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  2. shinichi Post author

    Have you ever wondered where your eye color comes from, or why a certain disease runs in your family? As DNA sequencing becomes more common, you may soon have the opportunity to learn how your genomic makeup contributes to your traits and to your health.

    Because the human species evolved so recently, the genomes of any two humans today are about 99.9 percent alike. The 0.1 percent genomic differences that we observe are called genetic variants. Most genetic variants do not affect your overall health. However, over the last 20 years, researchers have identified thousands of genetic variants that cause or contribute to common and rare diseases and also some that can protect you from disease.

    Scientists have identified over 4,000 diseases that are caused by a single variant in a specific gene. For example, sickle cell anemia is caused by a single change or mutation in the hemoglobin gene. DNA sequencing can also identify genetic variants that influence a person’s risk of developing a certain disease. However, it is hard to predict who will actually develop common diseases such as diabetes, hypertension, and many cancers just from looking at our genes. When a doctor wants to estimate your risk of developing a disorder, they first ask lots of questions about your family health history and your lifestyle. This is because not only our genes, but also how we live our lives, contribute to disease risk.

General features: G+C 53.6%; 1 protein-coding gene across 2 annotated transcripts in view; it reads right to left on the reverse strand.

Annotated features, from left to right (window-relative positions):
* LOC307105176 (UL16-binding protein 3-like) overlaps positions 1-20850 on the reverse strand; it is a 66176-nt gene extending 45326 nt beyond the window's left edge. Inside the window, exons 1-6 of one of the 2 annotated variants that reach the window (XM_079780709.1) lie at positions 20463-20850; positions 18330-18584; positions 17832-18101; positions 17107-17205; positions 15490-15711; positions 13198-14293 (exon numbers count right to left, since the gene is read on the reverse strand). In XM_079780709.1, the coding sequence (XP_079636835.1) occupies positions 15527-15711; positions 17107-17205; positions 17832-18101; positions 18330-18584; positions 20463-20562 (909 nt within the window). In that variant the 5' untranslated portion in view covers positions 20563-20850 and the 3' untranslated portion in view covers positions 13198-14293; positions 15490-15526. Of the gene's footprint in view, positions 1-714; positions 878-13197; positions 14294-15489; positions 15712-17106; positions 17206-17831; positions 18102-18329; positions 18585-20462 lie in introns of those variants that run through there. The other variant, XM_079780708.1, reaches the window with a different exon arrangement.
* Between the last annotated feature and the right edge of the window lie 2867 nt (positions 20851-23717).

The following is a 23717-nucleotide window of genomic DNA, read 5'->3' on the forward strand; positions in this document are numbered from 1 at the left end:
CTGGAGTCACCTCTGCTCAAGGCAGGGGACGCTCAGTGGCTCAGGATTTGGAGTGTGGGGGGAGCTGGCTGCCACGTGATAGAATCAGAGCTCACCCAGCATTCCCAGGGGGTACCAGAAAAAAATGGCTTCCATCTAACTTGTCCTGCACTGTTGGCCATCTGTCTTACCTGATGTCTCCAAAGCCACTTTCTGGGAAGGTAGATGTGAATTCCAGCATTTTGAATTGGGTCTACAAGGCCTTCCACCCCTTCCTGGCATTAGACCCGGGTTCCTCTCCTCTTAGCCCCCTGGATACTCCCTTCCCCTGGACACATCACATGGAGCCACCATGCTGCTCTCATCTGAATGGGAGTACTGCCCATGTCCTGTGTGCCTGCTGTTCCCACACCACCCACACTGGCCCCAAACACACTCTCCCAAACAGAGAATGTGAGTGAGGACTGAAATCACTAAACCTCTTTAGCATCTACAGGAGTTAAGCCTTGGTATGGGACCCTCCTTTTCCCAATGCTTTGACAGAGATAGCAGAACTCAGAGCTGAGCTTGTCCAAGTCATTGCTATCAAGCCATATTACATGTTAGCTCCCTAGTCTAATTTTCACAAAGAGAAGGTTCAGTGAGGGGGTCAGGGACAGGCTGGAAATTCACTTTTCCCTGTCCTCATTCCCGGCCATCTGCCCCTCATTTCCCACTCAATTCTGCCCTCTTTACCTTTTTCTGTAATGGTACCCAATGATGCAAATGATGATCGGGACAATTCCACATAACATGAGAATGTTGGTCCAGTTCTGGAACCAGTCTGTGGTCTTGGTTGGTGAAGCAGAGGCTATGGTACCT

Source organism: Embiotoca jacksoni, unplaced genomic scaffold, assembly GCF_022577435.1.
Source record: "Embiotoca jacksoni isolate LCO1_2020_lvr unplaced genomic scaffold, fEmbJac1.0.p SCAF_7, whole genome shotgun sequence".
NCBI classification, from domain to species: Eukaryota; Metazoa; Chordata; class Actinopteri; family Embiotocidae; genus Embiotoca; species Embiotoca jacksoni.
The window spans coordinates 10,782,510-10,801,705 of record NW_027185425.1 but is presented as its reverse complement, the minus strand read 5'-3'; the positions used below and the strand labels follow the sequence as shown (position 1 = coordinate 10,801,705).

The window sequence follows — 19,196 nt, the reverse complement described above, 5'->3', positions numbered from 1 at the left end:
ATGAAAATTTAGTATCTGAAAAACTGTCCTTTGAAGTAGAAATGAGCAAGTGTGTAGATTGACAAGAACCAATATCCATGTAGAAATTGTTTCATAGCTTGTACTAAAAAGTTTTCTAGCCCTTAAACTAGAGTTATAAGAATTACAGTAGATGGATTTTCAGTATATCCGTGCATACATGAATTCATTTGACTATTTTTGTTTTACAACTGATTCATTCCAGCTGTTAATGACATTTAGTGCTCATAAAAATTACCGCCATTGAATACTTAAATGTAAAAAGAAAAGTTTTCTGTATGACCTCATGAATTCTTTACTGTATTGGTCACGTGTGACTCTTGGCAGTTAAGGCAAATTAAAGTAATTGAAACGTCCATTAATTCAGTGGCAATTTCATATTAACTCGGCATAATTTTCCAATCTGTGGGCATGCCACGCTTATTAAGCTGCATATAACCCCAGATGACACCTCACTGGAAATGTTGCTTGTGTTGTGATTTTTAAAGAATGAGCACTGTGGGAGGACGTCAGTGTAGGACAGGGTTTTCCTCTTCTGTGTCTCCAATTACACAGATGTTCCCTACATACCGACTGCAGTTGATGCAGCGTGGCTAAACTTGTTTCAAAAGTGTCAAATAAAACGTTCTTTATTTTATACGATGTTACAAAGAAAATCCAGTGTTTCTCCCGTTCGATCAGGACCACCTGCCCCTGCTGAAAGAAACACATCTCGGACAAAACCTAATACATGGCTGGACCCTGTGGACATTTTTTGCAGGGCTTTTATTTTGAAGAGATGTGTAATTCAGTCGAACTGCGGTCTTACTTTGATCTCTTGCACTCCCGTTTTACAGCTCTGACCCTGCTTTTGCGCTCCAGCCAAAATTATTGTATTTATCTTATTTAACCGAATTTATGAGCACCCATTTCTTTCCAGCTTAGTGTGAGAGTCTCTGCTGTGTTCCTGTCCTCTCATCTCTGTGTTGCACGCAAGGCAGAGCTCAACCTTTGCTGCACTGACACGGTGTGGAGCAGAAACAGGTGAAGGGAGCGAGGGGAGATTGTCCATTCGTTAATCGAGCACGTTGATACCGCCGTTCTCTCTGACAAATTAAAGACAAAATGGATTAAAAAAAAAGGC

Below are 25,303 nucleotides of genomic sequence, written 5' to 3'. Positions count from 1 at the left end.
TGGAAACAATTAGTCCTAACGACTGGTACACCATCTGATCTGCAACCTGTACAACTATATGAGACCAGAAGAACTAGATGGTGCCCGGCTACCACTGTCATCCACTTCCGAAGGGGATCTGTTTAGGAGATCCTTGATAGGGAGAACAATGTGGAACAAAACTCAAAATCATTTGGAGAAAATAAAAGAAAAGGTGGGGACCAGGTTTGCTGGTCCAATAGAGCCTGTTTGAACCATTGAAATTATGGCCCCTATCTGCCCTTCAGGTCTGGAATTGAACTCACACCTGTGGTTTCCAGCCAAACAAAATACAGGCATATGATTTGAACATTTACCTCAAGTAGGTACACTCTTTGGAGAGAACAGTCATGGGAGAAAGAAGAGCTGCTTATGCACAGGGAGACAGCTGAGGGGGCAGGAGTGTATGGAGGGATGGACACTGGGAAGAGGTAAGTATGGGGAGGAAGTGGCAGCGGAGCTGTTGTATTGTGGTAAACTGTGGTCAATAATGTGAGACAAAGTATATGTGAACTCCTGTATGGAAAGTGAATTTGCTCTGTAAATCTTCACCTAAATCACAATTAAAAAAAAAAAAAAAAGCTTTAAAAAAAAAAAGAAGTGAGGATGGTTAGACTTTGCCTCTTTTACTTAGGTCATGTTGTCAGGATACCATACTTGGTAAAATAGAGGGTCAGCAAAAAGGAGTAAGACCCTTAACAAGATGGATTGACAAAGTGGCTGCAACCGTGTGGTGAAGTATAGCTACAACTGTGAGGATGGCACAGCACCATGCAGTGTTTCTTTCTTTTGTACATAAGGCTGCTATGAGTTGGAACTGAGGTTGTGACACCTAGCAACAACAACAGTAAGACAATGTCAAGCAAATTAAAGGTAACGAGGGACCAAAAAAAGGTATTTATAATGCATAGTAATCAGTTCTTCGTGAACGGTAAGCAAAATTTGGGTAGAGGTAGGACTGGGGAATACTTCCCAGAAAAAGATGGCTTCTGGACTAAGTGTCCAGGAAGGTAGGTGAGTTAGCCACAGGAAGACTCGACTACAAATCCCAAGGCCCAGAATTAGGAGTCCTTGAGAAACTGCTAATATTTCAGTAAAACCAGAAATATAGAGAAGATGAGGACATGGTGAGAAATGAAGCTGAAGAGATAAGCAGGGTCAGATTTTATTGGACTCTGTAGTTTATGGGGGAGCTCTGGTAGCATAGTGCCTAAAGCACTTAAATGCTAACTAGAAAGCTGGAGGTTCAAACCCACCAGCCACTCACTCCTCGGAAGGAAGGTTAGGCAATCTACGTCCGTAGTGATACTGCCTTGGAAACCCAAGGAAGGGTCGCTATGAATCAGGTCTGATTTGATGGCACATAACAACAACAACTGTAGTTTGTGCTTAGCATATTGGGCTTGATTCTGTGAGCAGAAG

If your risk for a certain disease seems higher than average, the doctor may suggest genetic testing to discover the health information written in your genetic code, as well as lifestyle changes that can increase your chances for a healthy life. Why does lifestyle matter so much? Researchers have found that some environmental factors can add permanent footprints on the genome, changing genes’ activity and affecting health. For example, aging identical twins – who were initially born with identical genomes – often have large differences in their genome’s environmental footprints, which contribute to significant differences in their medical condition (for example, very often one twin is healthier or lives longer than the other).

    A new time is upon us for understanding the genome’s role in health and disease. Hardly a week goes by without a medical breakthrough helped by genomics. Scientists who study how genes and the environment interact are excited about using this knowledge to improve our healthcare. With a greater understanding of how genomes work, researchers are already developing ways to prevent and treat genetic illnesses, understand your microbiome, personalize healthcare, and stop deadly epidemics. As you explore the exhibit, you will learn how knowledge about a person’s genome might contribute to improving their health.